Limma: technical and biological replicates in proteomics data
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@ivansilbern-16711
Last seen 3.2 years ago

Dear All,

I have a question about taking into account technical replication in my model. I will greatly appreciate any help from your side!

About my data set:

  • These are proteomics data (originating from TMT-labeling experiment), so each row corresponds to a particular protein and columns contain log-transformed protein intensities for each replicate.

  • There are in total 8 biological replicates, 4 treated and 4 control.

  • 4 samples (2 treated and 2 control) were processed and measured in one experiment and 4 other samples in another experiment, thus creating a batch effect that has to be taken into account.

  • Furthermore, each  sample was measured twice on two different mass spectrometers using two different acquisition methods. First method (MS2) is more sensitive resulting in a greater number of proteins quantified as compared to another method (MS3) which can quantify less proteins but with higher accuracy. It means, in each biological replicate > 70% proteins will have intensities originating from MS2 and MS3 acquisition methods, and < 30% proteins being quantified in either of those two methods.

I would like to incorporate the technical replication in my model taking into account the batch effect but I am not sure how to properly set up the design matrix for this. 

Say, I have following levels in the data:

 

    Acquisition  |    MS2                        |    MS3                        |   
    Experiment   |    1          |    2          |    1          |    2          |
    Treatment    |  Tr   |  Con  |  Tr   | Con   |  Tr   | Con   |  Tr   |  Con  |
    Replicate    | 1 | 2 | 3 | 4 | 5 | 6 | 7 | 8 | 1 | 2 | 3 | 4 | 5 | 6 | 7 | 8 |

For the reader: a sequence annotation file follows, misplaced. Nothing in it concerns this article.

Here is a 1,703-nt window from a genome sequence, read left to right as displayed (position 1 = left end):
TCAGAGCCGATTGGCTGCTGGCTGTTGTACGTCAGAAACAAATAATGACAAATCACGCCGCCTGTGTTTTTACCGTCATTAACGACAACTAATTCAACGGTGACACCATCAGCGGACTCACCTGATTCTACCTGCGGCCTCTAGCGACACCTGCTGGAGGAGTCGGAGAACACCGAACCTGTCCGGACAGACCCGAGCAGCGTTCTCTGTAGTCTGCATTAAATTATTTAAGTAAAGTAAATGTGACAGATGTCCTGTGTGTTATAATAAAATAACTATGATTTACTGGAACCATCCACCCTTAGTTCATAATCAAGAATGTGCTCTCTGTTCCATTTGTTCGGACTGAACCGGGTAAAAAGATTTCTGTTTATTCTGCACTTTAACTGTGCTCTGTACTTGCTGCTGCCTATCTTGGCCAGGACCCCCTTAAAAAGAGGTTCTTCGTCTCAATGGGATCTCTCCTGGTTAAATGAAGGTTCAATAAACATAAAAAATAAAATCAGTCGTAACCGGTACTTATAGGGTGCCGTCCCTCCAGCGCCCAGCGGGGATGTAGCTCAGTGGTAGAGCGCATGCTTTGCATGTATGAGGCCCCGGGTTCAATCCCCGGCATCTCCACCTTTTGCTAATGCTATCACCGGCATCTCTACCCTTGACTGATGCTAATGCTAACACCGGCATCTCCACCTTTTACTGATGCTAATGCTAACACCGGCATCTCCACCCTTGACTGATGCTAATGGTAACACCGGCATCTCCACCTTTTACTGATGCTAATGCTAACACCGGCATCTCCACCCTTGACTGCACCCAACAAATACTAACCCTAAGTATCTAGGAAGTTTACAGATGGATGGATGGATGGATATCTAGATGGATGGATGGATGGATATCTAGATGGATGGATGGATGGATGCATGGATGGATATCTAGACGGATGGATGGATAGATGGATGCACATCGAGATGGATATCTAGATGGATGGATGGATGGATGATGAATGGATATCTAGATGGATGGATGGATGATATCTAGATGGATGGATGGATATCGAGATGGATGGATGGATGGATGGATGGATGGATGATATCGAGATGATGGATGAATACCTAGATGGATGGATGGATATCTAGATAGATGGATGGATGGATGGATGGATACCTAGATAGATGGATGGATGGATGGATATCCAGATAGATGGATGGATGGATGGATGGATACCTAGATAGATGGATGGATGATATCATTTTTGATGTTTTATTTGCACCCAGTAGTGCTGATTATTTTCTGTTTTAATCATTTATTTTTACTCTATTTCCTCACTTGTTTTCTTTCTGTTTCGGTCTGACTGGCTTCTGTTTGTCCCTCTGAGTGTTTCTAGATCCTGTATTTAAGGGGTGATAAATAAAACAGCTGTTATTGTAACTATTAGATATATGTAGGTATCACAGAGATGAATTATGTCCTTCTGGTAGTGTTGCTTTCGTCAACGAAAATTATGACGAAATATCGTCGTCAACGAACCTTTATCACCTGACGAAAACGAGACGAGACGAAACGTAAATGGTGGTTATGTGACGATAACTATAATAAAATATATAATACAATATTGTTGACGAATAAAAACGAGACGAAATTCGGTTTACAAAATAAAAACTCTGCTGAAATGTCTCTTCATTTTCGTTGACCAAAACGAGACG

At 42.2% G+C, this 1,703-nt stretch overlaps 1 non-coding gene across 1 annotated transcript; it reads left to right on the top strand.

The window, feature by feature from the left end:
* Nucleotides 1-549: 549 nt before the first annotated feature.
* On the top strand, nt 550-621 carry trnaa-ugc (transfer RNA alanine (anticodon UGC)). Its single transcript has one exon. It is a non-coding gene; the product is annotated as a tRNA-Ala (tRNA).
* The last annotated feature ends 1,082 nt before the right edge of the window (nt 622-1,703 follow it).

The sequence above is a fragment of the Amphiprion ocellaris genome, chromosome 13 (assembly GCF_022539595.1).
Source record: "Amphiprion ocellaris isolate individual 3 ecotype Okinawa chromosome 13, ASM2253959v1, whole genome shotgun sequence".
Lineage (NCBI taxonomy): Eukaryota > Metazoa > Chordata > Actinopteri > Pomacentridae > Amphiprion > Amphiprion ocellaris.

tr <- as.factor(rep(c(2,2,1,1), 4))                                 # treatment, 2 = Treated, 1 = Control 
ex <- as.factor(c(rep(1,4), rep(2,4), rep(1,4), rep(2,4)))          # experiment 
ms <- as.factor(c(rep(1,8), rep(2,8)))                              # acquisition method, 1 = MS2, 2 = MS3

 

Is it correct to define block variable and design matrix as follows?

 

block <- c(1:8, 1:8)

design <- model.matrix(~ ex + ms + tr)
dupcor = duplicateCorrelation(dat, design = design,  block = block)
fit <- lmFit(dat, design, block = block, correlation = dupcor$consensus)

I am not sure if I have to put both ex and ms into the model and if I have to use the design matrix in duplicateCorrelation function. Could you please correct me if I am wrong?

 

Thank you very much for your help!

Best wishes,

Ivan

 

limma proteomics replicates • 1.5k views
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Entering edit mode
Aaron Lun ★ 27k
@alun
Last seen 3 hours ago
The city by the bay

Your set-up looks fine to me. To address your specific concerns:

  • Yes, you should put ex and ms in the model. If you don't put in ex, systematic differences between experiments would affect the correlation estimated by duplicateCorrelation, i.e., the correlation wouldn't just capture the fact that replicates derive from the same sample. Not putting in ms would fail to model any systematic differences between the machines, leading to inflated variances and loss of power.
  • Yes, you need to give the design matrix to duplicateCorrelation. Otherwise, the effects of the treatment and other factors would be absorbed into the correlation estimate.

Of course, this assumes that the mean-variance relationship is comparable across machines. I don't know whether this is a strong assumption for MS data. If it is, an alternative strategy might be to analyze the results from each machine separately, and then perform a meta-analysis to combine the p-values for each protein afterwards. This would be more robust to systematic differences in the mean-variance relationship between machines, which would probably interfere with the empirical Bayes shrinkage in limma. Note that the p-values would be correlated between machines, which affects how you can combine them; I would suggest either Simes' method (DE in either machine) or Berger's intersection-union test (DE in both machines).

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Entering edit mode

Thank you very much for your reply!
I think one can expect a decent amount of correlation between the two acquisition methods, so I think it should be possible to incorporate this into a model. However, thank you for the suggestions, I will see if I can use them for other data sets :)

Best wishes,

Ivan

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